Archive for April, 2009


Freedom of Opinion

The Opinion column of The Korea Times has been getting a lot of coverage in the K-blogosphere lately. I too, wish to shamelessly jump on the band wagon.  But not to criticise them as many are doing, but because I think they are doing a good job. The latest is this GEM of an op-ed by Jessica Kim. I don’t know who she is but she gives us all a piece of her mind in the latest op-ed of the Korea Times. She seems to argue that its the fault of crazy Korean mothers that unqualified white people come to Korea to teach English. Roboseyo does not like Ms Kim’s opinion and he, in turn, gives her a piece of his mind.

But Ms Kim is really amateur in gaining the attention of the K-blogoshpere. Jon Huer, whose recent opinions featured in the Korea Times have become highly read thanks to the frequent criticism levelled at him by K-bloggers. Among them is the Marmot, Brian in Jeollanam-do, and Korea Beat. For slightly more positive takes on Jon’s articles see Roboseyo and Paul Ajosshi. I was going to do my own top ten list but turns out I’m too lazy. Maybe I’ll tackle that in my next post. I agree with the more positive takes, I have enjoyed reading Jon’s column. Though I doubt anyone would agree with all of what he says – but that is partly the point.

And then we had Shelton Bumgarner give us his comparison between ‘people he’s met in Korea’ and ‘evil dressed as a clown’. In truth, his article didn’t make much sense to me. I don’t think it had a point.

Here’s my point: Opinions have a place in an opinion piece – why criticise the Korea Times for giving space to people who happen to have strong opinions? Should be more of it.

UPDATE: The opinion piece by Jessica Kim is now also getting much attention via the Marmot. And Brian from Jeollanam-do is also not impressed.  Korea Times should be feeling pretty happy about all the free publicity.


G20 Protest video

As mentioned in my last post: here is the video:


Peaceful Protests

Peaceful Protests – it can happen

South Korea’s National Police Agency has announced plans to enforce the law “in a more ‘active’ manner” than they did at last years beef protests. Apparently water cannons, full riot gear including batons and shields, and blockades are the passive approach. This year, they are adding the defensive weapon of young women scarred of being mugged – pepper spray to their arsenal.

From what I read in the article in the Korea Times, apart from addition of pepper spray, I couldn’t tell what was different from the way things are already being handled. Police already arrested violent protesters and they certainly already track down those they believe are ringleaders.

What fails to be discussed, still, is: why are these protests ‘illegal’ in the first place? People in other countries are free to hit the streets and yell madly. But Korea’s draconian laws do not allow for that – that is why they are held as ‘vigils’, which are allowed under law, rather than protests, which are not (someone could prove me wrong on that but that is my understanding). Of course some protests are allowed but anything that the government doesn’t like, can be banned – kinda defeating the purpose of a lot of protests. It is almost not surprising that the typical outcome is that things get out of hand – the more oppressed the people feel, the more likely they are to want to protest that treatment. As long as the government continues to restrict legal space for people to voice their dissatisfaction, concerns or anger there will always be illegal protests in Korea. The law making the protests ‘illegal’ should be reviewed or implemented better. Apart from the Wednesday Demonstrations of the ‘comfort women’ I can’t remember ever hearing about a ‘legal’ protest in Korea.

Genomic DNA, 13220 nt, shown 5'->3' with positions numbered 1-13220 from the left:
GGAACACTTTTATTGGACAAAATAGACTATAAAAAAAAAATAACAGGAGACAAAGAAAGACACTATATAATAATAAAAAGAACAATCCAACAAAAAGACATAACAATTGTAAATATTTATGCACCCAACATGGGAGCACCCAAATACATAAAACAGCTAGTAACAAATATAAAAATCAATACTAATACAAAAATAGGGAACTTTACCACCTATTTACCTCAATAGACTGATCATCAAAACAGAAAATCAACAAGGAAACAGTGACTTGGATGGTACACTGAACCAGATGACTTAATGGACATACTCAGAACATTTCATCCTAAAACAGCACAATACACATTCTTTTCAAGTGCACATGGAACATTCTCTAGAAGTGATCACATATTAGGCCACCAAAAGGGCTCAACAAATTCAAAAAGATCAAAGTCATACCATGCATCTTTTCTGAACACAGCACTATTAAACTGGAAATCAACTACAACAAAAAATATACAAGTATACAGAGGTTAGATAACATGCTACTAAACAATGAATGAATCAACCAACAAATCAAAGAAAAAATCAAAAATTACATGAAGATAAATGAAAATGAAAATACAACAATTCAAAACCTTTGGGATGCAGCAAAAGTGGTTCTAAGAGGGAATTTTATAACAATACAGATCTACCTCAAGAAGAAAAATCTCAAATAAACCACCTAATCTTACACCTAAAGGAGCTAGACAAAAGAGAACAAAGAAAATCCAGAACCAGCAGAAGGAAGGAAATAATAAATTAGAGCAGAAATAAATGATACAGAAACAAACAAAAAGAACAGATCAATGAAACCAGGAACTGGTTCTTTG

Another point, related to the first, is: why do the people need to be dispersed? Everyone agrees that violent protesters should be arrested and taken out of the protesting space but why can’t people protest and stand around for as long as the mood takes them – whether it is hours, days, or months? Surely a free society with freedom of opinion and expression should provide space for such expression to take place. Maybe Korea needs a big open public square rather than “improvements” in police dispersal methods. At the end of the day, no matter what the method, if people don’t want to leave the ‘dispersal’ process is going to get ugly.

However this is just my opinion, Gi Korea seems to be totally in favour of the more robust approach to ‘illegal’ protests in Korea.

I love a good protest. I don’t even mind a bad one. I’ve walked the streets in Australia, Korea, and London. Earlier this week I hit the streets of London for the G20 protests. In my experience certain things are key for protests:

– governments must allow them to take place – it is both a human right and democratic right to be able to express yourself  and to speak out against your own government

– priority of the police should be ensuring the safety of everyone, not just themselves. Protests should be safe, family friendly events where everyone and anyone is welcome to join.

At the G20 protest the police presence was totally over the top. Its ridiculous to have hundreds of police in full riot gear next to people singing and dancing – it creates an atmosphere of fear and builds up tensions. It would be more helpful to think about how to provide a safe environment for protesters and police rather than demonising protesters as nothing but idiots who should go home and/or violent thugs who are out to beat up police. I took some video footage of the G20 protest which I will put up over the weekend.

April 2009
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